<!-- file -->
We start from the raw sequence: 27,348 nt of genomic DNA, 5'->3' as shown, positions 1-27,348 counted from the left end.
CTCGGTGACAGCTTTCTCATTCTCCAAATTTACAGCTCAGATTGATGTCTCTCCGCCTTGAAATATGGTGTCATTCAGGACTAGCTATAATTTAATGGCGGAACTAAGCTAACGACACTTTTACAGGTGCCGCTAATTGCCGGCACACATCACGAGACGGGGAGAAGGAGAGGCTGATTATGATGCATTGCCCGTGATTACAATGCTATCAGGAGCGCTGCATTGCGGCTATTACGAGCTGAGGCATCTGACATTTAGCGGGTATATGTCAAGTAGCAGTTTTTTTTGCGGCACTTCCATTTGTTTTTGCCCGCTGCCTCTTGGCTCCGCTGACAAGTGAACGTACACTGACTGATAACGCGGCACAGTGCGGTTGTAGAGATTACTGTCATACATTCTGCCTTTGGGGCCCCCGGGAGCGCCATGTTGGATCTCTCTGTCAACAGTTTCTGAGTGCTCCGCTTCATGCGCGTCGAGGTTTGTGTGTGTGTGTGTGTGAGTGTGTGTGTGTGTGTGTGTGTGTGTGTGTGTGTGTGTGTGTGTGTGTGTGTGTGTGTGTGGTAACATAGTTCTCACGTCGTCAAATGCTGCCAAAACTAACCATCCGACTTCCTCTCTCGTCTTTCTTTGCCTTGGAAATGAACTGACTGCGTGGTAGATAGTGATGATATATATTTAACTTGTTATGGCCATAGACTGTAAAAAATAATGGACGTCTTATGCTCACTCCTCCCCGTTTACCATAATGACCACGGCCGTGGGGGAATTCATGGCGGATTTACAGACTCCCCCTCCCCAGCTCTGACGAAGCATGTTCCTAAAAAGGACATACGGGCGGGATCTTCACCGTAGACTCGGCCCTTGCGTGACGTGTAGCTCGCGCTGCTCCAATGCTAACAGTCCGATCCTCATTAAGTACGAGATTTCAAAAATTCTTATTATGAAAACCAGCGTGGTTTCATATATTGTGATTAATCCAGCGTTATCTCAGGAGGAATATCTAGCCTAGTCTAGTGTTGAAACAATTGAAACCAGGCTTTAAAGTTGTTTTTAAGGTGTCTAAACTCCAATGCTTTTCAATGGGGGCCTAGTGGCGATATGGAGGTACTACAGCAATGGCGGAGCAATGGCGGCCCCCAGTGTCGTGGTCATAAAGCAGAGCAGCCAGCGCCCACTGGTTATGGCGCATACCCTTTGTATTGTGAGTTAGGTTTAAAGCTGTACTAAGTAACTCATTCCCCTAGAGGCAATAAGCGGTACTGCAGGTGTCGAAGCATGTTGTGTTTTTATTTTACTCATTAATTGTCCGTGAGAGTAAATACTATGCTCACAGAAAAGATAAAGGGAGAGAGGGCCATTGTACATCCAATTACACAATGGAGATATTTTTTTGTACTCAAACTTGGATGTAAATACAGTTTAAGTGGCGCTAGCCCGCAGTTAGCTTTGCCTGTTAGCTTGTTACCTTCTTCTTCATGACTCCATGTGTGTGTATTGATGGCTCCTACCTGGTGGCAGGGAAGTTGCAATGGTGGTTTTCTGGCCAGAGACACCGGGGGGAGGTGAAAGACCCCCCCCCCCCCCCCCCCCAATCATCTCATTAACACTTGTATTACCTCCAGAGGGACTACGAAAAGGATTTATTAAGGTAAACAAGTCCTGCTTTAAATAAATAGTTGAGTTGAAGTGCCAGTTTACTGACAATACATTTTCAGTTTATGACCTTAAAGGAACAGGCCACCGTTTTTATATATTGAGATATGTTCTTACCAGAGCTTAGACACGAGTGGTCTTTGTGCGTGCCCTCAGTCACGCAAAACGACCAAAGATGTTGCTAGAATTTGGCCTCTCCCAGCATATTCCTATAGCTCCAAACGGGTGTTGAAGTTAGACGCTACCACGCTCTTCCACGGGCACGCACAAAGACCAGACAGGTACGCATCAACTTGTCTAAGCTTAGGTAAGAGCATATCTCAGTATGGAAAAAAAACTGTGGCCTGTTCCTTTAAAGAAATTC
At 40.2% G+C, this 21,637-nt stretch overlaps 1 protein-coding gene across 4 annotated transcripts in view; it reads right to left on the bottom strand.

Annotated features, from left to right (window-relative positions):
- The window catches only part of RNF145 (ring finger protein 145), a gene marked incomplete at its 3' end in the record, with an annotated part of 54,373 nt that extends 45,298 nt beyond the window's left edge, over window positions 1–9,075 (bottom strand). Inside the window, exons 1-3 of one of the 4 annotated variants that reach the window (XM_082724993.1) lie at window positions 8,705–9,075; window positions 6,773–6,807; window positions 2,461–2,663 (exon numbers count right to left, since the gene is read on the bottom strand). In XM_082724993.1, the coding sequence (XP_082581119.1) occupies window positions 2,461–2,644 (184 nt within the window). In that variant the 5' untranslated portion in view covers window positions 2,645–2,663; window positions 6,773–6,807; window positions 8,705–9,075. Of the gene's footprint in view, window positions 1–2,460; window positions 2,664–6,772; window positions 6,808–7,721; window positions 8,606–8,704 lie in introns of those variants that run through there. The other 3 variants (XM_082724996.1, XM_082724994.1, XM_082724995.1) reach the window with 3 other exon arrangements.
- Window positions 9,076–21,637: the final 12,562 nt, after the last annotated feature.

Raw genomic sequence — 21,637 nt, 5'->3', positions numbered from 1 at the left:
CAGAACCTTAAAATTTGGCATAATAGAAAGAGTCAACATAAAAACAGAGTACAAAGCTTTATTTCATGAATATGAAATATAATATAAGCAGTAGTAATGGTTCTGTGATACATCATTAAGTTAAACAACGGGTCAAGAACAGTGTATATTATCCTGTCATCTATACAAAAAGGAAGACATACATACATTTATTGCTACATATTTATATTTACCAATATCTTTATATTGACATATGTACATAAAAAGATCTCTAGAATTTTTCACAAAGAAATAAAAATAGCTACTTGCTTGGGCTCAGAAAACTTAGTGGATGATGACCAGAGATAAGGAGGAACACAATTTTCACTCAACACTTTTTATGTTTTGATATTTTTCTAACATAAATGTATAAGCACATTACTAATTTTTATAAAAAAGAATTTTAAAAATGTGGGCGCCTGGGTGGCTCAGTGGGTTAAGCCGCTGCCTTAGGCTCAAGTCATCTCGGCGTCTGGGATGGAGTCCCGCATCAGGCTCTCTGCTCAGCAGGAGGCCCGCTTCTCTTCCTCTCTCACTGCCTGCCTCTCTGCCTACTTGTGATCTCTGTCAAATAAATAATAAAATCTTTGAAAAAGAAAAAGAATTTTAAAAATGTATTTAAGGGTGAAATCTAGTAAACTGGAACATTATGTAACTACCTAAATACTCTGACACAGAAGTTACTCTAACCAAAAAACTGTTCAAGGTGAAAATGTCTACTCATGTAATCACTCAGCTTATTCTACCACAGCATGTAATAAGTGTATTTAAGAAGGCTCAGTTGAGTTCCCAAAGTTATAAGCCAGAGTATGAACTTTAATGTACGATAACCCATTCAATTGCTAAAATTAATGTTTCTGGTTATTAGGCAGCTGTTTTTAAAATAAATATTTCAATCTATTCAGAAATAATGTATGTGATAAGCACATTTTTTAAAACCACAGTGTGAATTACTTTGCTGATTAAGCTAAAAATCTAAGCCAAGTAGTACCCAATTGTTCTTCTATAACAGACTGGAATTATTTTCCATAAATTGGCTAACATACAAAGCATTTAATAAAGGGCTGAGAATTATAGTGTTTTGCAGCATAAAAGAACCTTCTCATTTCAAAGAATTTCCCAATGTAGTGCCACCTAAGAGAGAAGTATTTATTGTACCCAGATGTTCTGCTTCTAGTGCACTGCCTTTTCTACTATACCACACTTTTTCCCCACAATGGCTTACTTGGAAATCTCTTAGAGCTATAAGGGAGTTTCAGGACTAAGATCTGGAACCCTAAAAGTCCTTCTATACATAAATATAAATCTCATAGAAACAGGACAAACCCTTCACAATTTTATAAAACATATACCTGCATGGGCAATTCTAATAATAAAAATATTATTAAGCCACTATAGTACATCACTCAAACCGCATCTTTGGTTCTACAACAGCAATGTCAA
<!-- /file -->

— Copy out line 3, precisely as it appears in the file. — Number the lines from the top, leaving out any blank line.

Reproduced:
At 40.2% G+C, this 21,637-nt stretch overlaps 1 protein-coding gene across 4 annotated transcripts in view; it reads right to left on the bottom strand.